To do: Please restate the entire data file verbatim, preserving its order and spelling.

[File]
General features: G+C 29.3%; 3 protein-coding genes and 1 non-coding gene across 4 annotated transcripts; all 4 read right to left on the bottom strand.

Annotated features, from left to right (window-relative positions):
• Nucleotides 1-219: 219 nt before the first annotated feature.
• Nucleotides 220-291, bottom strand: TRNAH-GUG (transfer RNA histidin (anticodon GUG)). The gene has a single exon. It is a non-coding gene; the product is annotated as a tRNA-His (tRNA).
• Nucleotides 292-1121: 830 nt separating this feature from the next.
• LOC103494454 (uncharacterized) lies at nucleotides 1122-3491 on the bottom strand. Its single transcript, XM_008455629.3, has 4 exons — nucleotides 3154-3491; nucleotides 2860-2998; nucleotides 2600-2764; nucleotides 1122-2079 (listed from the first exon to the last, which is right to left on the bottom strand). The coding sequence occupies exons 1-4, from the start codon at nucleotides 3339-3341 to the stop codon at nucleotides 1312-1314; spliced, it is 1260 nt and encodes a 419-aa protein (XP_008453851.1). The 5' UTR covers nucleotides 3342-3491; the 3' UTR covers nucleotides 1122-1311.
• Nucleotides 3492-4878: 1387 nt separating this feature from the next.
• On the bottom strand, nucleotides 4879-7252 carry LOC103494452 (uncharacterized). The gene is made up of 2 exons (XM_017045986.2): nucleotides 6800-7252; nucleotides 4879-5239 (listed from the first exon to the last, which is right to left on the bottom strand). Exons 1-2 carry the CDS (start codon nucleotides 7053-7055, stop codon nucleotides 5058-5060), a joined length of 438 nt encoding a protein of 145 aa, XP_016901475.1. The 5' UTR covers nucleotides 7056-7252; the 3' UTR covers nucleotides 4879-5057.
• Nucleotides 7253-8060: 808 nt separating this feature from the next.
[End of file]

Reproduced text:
General features: G+C 29.3%; 3 protein-coding genes and 1 non-coding gene across 4 annotated transcripts; all 4 read right to left on the bottom strand.

Annotated features, from left to right (window-relative positions):
• Nucleotides 1-219: 219 nt before the first annotated feature.
• Nucleotides 220-291, bottom strand: TRNAH-GUG (transfer RNA histidin (anticodon GUG)). The gene has a single exon. It is a non-coding gene; the product is annotated as a tRNA-His (tRNA).
• Nucleotides 292-1121: 830 nt separating this feature from the next.
• LOC103494454 (uncharacterized) lies at nucleotides 1122-3491 on the bottom strand. Its single transcript, XM_008455629.3, has 4 exons — nucleotides 3154-3491; nucleotides 2860-2998; nucleotides 2600-2764; nucleotides 1122-2079 (listed from the first exon to the last, which is right to left on the bottom strand). The coding sequence occupies exons 1-4, from the start codon at nucleotides 3339-3341 to the stop codon at nucleotides 1312-1314; spliced, it is 1260 nt and encodes a 419-aa protein (XP_008453851.1). The 5' UTR covers nucleotides 3342-3491; the 3' UTR covers nucleotides 1122-1311.
• Nucleotides 3492-4878: 1387 nt separating this feature from the next.
• On the bottom strand, nucleotides 4879-7252 carry LOC103494452 (uncharacterized). The gene is made up of 2 exons (XM_017045986.2): nucleotides 6800-7252; nucleotides 4879-5239 (listed from the first exon to the last, which is right to left on the bottom strand). Exons 1-2 carry the CDS (start codon nucleotides 7053-7055, stop codon nucleotides 5058-5060), a joined length of 438 nt encoding a protein of 145 aa, XP_016901475.1. The 5' UTR covers nucleotides 7056-7252; the 3' UTR covers nucleotides 4879-5057.
• Nucleotides 7253-8060: 808 nt separating this feature from the next.